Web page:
We look at some of the advantages and disadvantages of using open source software
Open source software is software for which the source code – the lines of the program as written by the programmers – is freely available. That means anyone can use the source code to run the software and anyone can modify it by adding features. And anyone who makes changes can share their improvements with other users of the software.
When people talk about free open source software, the ‘free’ refers to the fact that the source code is freely available, not that it is free of charge. Nonetheless, most open source software is available free of charge. But some open source software companies offer subscriptions that provide access to timely updates and security fixes, as well as support.
The open source model contrasts the proprietary software model used by well-known software vendors, such as Microsoft. Before using a product like Microsoft Office, you have to pay a licence fee or subscription, but the source code is strictly guarded by the vendor so if you want new features added you are reliant on the vendor introducing them.
Open source software is often more cost-efficient and can offer better forms of customisation. There are, however, some drawbacks. In this article, we consider some of the advantages and disadvantages of using open source alternatives.
One of the major benefits to a charity of open source software is undoubtedly the fact that it may cost little or nothing to acquire and use it. This can be particularly attractive for charities when it comes to fairly straightforward software such as an office productivity suite which includes a word processor, a spreadsheet program, and perhaps an email client.
But charities wanting to use more complex open source software, such as a constituent relationship manager (CRM) package, may have to pay a consultant to help install and configure the package, so adopting it will not necessarily involve zero cost.
Proprietary software vendors provide support for their products, either as part of the licence fee or through support packages. But if a charity downloads and starts to use an open source software package, support won’t be available in the same way.
The good news is that informal support is often available free from the open source software’s developer community – the people who contribute modifications and improvements to the software, as well as the people who started the project in the first place.
For more popular or complex open source software projects, support is frequently offered on a formal commercial basis either by the original developers or by third-party companies that specialise in providing software support. This may be on a subscription or pay-as you-use basis.
“The way to think about it is that support is unbundled (from the software) but widely available,” says Simon Phipps, former president of the Open Source Initiative. “That means that instead of having to get support from a proprietary vendor at a fixed price, a number of different support suppliers may compete for your business on quality and on price.”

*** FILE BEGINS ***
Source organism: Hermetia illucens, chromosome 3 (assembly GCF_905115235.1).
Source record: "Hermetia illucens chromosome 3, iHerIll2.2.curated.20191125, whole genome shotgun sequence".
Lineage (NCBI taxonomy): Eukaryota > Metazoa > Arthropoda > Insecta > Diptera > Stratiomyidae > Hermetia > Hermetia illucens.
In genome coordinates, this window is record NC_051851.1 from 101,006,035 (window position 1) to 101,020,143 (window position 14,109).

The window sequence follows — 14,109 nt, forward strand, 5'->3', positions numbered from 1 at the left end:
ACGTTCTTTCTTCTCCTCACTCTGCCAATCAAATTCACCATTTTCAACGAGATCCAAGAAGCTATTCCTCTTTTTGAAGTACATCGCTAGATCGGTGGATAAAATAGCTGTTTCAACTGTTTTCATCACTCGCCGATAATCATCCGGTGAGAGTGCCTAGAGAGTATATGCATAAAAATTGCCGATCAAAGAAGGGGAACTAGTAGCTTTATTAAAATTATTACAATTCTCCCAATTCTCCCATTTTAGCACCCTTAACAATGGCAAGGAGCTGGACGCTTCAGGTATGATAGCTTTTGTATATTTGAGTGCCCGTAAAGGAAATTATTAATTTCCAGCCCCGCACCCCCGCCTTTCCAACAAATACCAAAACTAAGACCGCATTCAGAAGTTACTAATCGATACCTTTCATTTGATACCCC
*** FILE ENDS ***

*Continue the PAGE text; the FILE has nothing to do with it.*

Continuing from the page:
One more benefit of open source software is that it is customisable. Rather than buying proprietary software that may meet most of your needs, your charity can get open source software to use as a starting point, and then pay a developer to add specific features that you want.
The end result is that you may pay just as much for the open source software as you would have for proprietary software, but you end up with a program that is customised to your charity’s needs.
Customisations can then be contributed back to the community, so that other charities can benefit from your customisations in the future – and you can benefit from any of theirs that you find useful.
One common disadvantage of open source software is that its developers often lack the resources to pay attention to the aesthetics of the software in the same way that proprietary software vendors do. That means that some – but by no means all – open source software looks less attractive than proprietary counterparts and may not be as easy to use.
Another potential disadvantage is that if the people who are the driving force behind an open source software project decide to abandon it, development may grind to a halt.
This is unlikely with large or established open source projects which have many contributors, but it is a real danger with small or new projects that may have only a single developer working on them. Since the source code is freely available, however, there is nothing to stop a charity hiring a developer to continue the project.
Office productivity suites
Apache OpenOffice and Libre Office: Both of these suites are excellent and completely free alternatives to Microsoft Office, and the files they produce are compatible with Office, so Microsoft users can use files created in OpenOffice or LibreOffice and vice versa. They look attractive and anyone familiar with Office will be able to use them straight away.
Mailing list software
Mail for Good: Email campaign management software with html templates, analytics dashboards, list importing and exporting, and email open tracking. A good alternative to MailChimp for larger charities.
MyCollab: Basic project management features, suitable for smaller charities.
OpenProject: This open source project offers project planning and scheduling, task management, roadmapping, and release planning.
Both of these open source projects are a subset of more sophisticated, non-free versions of the products which also offer support and various premium features.
GnuCash: Financial accounting software for small businesses and charities
Odoo: A suite of business management software tools including CRM, e-commerce, billing, and accounting. A commercial product is available alongside the free open source edition.
Open Source Billing: A completely free invoicing and reporting tool.